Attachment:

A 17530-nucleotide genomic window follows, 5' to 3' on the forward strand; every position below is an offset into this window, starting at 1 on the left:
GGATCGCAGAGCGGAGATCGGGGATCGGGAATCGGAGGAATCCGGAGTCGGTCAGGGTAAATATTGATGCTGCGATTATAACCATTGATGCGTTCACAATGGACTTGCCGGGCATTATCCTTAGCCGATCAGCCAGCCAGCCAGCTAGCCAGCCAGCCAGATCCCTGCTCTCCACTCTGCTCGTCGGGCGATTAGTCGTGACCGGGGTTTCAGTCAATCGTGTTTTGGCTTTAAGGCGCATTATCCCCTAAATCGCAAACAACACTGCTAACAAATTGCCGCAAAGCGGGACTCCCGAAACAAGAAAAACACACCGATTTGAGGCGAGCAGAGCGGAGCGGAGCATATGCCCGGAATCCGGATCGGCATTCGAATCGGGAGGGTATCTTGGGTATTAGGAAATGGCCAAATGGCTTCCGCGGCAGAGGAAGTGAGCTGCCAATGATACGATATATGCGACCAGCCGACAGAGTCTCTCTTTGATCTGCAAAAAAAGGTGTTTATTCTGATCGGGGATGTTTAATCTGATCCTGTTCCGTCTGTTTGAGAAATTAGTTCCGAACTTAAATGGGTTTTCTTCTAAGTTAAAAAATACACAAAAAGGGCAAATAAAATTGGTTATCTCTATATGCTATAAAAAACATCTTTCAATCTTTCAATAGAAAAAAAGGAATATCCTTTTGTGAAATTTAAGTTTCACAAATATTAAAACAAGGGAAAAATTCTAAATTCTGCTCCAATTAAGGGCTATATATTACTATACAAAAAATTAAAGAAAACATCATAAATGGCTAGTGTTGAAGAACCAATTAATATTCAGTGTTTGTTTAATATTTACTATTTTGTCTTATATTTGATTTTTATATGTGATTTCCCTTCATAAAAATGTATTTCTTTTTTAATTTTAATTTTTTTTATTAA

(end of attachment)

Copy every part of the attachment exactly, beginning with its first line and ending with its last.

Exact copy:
A 17530-nucleotide genomic window follows, 5' to 3' on the forward strand; every position below is an offset into this window, starting at 1 on the left:
GGATCGCAGAGCGGAGATCGGGGATCGGGAATCGGAGGAATCCGGAGTCGGTCAGGGTAAATATTGATGCTGCGATTATAACCATTGATGCGTTCACAATGGACTTGCCGGGCATTATCCTTAGCCGATCAGCCAGCCAGCCAGCTAGCCAGCCAGCCAGATCCCTGCTCTCCACTCTGCTCGTCGGGCGATTAGTCGTGACCGGGGTTTCAGTCAATCGTGTTTTGGCTTTAAGGCGCATTATCCCCTAAATCGCAAACAACACTGCTAACAAATTGCCGCAAAGCGGGACTCCCGAAACAAGAAAAACACACCGATTTGAGGCGAGCAGAGCGGAGCGGAGCATATGCCCGGAATCCGGATCGGCATTCGAATCGGGAGGGTATCTTGGGTATTAGGAAATGGCCAAATGGCTTCCGCGGCAGAGGAAGTGAGCTGCCAATGATACGATATATGCGACCAGCCGACAGAGTCTCTCTTTGATCTGCAAAAAAAGGTGTTTATTCTGATCGGGGATGTTTAATCTGATCCTGTTCCGTCTGTTTGAGAAATTAGTTCCGAACTTAAATGGGTTTTCTTCTAAGTTAAAAAATACACAAAAAGGGCAAATAAAATTGGTTATCTCTATATGCTATAAAAAACATCTTTCAATCTTTCAATAGAAAAAAAGGAATATCCTTTTGTGAAATTTAAGTTTCACAAATATTAAAACAAGGGAAAAATTCTAAATTCTGCTCCAATTAAGGGCTATATATTACTATACAAAAAATTAAAGAAAACATCATAAATGGCTAGTGTTGAAGAACCAATTAATATTCAGTGTTTGTTTAATATTTACTATTTTGTCTTATATTTGATTTTTATATGTGATTTCCCTTCATAAAAATGTATTTCTTTTTTAATTTTAATTTTTTTTATTAA